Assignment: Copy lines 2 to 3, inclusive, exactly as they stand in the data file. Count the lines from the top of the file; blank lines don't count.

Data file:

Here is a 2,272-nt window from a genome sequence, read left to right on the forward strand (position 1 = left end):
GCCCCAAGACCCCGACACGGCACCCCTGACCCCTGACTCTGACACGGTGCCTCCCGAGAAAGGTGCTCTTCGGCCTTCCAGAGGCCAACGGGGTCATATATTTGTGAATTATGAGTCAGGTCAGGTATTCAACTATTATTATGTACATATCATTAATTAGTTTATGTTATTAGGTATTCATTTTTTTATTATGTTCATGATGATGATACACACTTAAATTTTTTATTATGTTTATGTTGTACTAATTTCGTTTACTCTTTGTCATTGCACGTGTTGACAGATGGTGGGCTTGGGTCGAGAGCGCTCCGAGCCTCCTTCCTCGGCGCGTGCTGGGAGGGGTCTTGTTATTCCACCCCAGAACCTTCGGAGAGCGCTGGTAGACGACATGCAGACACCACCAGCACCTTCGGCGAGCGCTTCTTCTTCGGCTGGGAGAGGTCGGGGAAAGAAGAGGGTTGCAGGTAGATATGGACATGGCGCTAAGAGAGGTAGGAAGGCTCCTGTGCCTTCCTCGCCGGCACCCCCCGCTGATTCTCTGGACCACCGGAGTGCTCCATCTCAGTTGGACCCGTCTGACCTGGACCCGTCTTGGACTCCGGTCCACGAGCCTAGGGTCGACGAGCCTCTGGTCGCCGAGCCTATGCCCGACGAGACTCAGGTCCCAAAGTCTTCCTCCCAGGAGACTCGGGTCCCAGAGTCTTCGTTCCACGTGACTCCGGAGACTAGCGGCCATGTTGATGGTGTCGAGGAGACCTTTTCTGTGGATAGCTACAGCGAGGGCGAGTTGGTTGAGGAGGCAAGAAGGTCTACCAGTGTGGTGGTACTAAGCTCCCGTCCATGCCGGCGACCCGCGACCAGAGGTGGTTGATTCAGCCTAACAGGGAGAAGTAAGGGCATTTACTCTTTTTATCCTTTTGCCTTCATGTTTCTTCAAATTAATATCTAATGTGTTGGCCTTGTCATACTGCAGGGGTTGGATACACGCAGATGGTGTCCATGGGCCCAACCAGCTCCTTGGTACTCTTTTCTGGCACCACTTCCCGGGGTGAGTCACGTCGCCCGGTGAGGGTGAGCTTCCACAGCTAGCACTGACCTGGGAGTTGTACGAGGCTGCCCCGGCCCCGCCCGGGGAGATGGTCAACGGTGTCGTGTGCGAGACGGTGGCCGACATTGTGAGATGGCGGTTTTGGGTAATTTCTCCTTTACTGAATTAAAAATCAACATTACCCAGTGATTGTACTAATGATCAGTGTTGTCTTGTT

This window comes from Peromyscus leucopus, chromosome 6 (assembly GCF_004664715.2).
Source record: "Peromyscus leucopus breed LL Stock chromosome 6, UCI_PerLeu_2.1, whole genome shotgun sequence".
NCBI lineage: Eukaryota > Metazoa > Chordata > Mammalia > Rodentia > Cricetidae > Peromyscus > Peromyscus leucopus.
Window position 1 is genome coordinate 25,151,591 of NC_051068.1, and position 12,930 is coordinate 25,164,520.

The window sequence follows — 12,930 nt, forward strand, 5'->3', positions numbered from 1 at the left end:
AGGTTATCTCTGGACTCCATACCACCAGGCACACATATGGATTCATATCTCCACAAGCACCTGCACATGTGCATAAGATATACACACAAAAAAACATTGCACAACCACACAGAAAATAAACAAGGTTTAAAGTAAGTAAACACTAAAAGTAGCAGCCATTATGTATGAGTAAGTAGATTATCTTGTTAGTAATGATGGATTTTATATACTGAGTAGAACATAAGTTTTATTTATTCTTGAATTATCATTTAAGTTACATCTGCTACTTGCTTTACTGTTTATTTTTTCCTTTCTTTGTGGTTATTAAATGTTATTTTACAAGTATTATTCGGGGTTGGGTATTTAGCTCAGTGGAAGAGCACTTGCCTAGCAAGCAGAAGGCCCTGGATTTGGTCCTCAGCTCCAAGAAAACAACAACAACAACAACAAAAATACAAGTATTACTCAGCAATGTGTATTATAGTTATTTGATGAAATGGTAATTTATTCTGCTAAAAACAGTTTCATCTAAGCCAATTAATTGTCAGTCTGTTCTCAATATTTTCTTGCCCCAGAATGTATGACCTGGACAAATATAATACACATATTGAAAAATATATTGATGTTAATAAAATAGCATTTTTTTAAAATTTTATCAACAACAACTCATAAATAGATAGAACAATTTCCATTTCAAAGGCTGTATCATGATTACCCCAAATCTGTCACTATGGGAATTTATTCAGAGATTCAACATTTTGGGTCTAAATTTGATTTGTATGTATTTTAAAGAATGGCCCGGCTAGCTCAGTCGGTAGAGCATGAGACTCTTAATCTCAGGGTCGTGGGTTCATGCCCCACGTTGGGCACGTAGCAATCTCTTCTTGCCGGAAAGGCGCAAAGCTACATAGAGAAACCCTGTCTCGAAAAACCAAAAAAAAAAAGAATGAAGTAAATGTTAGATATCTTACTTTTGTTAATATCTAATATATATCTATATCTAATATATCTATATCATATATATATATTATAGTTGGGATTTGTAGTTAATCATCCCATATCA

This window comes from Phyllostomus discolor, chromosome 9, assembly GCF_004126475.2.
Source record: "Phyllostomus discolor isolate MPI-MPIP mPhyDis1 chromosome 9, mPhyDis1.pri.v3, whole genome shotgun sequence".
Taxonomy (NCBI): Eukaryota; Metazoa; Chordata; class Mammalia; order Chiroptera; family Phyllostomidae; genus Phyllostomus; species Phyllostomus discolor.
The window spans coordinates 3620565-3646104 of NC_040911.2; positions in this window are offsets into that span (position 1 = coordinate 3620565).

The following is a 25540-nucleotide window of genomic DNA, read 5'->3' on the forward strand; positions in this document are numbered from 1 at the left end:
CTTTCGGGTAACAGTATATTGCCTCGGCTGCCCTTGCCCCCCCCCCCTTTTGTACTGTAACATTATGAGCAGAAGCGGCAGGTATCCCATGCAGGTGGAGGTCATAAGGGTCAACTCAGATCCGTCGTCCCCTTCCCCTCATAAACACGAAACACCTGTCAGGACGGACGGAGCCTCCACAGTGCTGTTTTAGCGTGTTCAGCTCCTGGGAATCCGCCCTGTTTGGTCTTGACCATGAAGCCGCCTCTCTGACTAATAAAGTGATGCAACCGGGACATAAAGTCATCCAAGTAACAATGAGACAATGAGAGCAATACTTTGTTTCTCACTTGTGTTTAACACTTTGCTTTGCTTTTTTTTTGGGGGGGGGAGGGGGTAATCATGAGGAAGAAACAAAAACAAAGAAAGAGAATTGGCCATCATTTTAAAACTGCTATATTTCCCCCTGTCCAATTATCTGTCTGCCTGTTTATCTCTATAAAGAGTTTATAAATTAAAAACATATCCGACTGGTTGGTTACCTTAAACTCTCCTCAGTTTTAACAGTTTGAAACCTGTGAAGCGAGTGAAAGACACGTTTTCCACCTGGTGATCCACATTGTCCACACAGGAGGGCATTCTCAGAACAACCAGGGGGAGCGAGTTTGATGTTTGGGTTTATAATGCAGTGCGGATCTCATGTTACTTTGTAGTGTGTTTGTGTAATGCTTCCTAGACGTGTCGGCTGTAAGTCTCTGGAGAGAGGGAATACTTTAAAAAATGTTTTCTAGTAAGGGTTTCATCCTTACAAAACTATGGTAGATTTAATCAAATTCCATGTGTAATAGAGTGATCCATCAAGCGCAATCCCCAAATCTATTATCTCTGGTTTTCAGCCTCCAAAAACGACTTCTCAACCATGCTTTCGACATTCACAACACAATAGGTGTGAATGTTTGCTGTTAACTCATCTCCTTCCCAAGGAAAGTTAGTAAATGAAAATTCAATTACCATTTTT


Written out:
GCCCCAAGACCCCGACACGGCACCCCTGACCCCTGACTCTGACACGGTGCCTCCCGAGAAAGGTGCTCTTCGGCCTTCCAGAGGCCAACGGGGTCATATATTTGTGAATTATGAGTCAGGTCAGGTATTCAACTATTATTATGTACATATCATTAATTAGTTTATGTTATTAGGTATTCATTTTTTTATTATGTTCATGATGATGATACACACTTAAATTTTTTATTATGTTTATGTTGTACTAATTTCGTTTACTCTTTGTCATTGCACGTGTTGACAGATGGTGGGCTTGGGTCGAGAGCGCTCCGAGCCTCCTTCCTCGGCGCGTGCTGGGAGGGGTCTTGTTATTCCACCCCAGAACCTTCGGAGAGCGCTGGTAGACGACATGCAGACACCACCAGCACCTTCGGCGAGCGCTTCTTCTTCGGCTGGGAGAGGTCGGGGAAAGAAGAGGGTTGCAGGTAGATATGGACATGGCGCTAAGAGAGGTAGGAAGGCTCCTGTGCCTTCCTCGCCGGCACCCCCCGCTGATTCTCTGGACCACCGGAGTGCTCCATCTCAGTTGGACCCGTCTGACCTGGACCCGTCTTGGACTCCGGTCCACGAGCCTAGGGTCGACGAGCCTCTGGTCGCCGAGCCTATGCCCGACGAGACTCAGGTCCCAAAGTCTTCCTCCCAGGAGACTCGGGTCCCAGAGTCTTCGTTCCACGTGACTCCGGAGACTAGCGGCCATGTTGATGGTGTCGAGGAGACCTTTTCTGTGGATAGCTACAGCGAGGGCGAGTTGGTTGAGGAGGCAAGAAGGTCTACCAGTGTGGTGGTACTAAGCTCCCGTCCATGCCGGCGACCCGCGACCAGAGGTGGTTGATTCAGCCTAACAGGGAGAAGTAAGGGCATTTACTCTTTTTATCCTTTTGCCTTCATGTTTCTTCAAATTAATATCTAATGTGTTGGCCTTGTCATACTGCAGGGGTTGGATACACGCAGATGGTGTCCATGGGCCCAACCAGCTCCTTGGTACTCTTTTCTGGCACCACTTCCCGGGGTGAGTCACGTCGCCCGGTGAGGGTGAGCTTCCACAGCTAGCACTGACCTGGGAGTTGTACGAGGCTGCCCCGGCCCCGCCCGGGGAGATGGTCAACGGTGTCGTGTGCGAGACGGTGGCCGACATTGTGAGATGGCGGTTTTGGGTAATTTCTCCTTTACTGAATTAAAAATCAACATTACCCAGTGATTGTACTAATGATCAGTGTTGTCTTGTT

This window comes from Peromyscus leucopus, chromosome 6 (assembly GCF_004664715.2).